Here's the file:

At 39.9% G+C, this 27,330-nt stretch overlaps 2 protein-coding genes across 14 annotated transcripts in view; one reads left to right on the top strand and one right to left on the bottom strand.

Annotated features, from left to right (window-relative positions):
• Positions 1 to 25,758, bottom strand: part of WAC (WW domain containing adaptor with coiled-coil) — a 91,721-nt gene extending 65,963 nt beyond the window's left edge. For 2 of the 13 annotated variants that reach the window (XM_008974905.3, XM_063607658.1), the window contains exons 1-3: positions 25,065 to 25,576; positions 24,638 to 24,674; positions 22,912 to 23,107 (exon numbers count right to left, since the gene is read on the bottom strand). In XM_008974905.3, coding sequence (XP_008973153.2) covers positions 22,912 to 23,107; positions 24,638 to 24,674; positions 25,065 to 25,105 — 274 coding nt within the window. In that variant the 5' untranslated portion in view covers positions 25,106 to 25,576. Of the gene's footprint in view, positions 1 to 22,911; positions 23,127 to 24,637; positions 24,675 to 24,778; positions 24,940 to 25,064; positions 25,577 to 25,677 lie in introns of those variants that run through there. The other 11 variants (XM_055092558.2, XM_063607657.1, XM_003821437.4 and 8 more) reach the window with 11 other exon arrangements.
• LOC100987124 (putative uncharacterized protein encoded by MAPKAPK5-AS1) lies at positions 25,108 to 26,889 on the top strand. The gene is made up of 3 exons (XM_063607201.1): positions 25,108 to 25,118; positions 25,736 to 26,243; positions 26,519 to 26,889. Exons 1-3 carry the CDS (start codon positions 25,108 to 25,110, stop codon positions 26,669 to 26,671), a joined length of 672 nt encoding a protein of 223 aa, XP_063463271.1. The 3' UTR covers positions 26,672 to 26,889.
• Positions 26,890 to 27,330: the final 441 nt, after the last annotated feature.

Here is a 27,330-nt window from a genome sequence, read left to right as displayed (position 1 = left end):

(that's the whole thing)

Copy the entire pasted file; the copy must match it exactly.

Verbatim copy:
At 39.9% G+C, this 27,330-nt stretch overlaps 2 protein-coding genes across 14 annotated transcripts in view; one reads left to right on the top strand and one right to left on the bottom strand.

Annotated features, from left to right (window-relative positions):
• Positions 1 to 25,758, bottom strand: part of WAC (WW domain containing adaptor with coiled-coil) — a 91,721-nt gene extending 65,963 nt beyond the window's left edge. For 2 of the 13 annotated variants that reach the window (XM_008974905.3, XM_063607658.1), the window contains exons 1-3: positions 25,065 to 25,576; positions 24,638 to 24,674; positions 22,912 to 23,107 (exon numbers count right to left, since the gene is read on the bottom strand). In XM_008974905.3, coding sequence (XP_008973153.2) covers positions 22,912 to 23,107; positions 24,638 to 24,674; positions 25,065 to 25,105 — 274 coding nt within the window. In that variant the 5' untranslated portion in view covers positions 25,106 to 25,576. Of the gene's footprint in view, positions 1 to 22,911; positions 23,127 to 24,637; positions 24,675 to 24,778; positions 24,940 to 25,064; positions 25,577 to 25,677 lie in introns of those variants that run through there. The other 11 variants (XM_055092558.2, XM_063607657.1, XM_003821437.4 and 8 more) reach the window with 11 other exon arrangements.
• LOC100987124 (putative uncharacterized protein encoded by MAPKAPK5-AS1) lies at positions 25,108 to 26,889 on the top strand. The gene is made up of 3 exons (XM_063607201.1): positions 25,108 to 25,118; positions 25,736 to 26,243; positions 26,519 to 26,889. Exons 1-3 carry the CDS (start codon positions 25,108 to 25,110, stop codon positions 26,669 to 26,671), a joined length of 672 nt encoding a protein of 223 aa, XP_063463271.1. The 3' UTR covers positions 26,672 to 26,889.
• Positions 26,890 to 27,330: the final 441 nt, after the last annotated feature.

Here is a 27,330-nt window from a genome sequence, read left to right as displayed (position 1 = left end):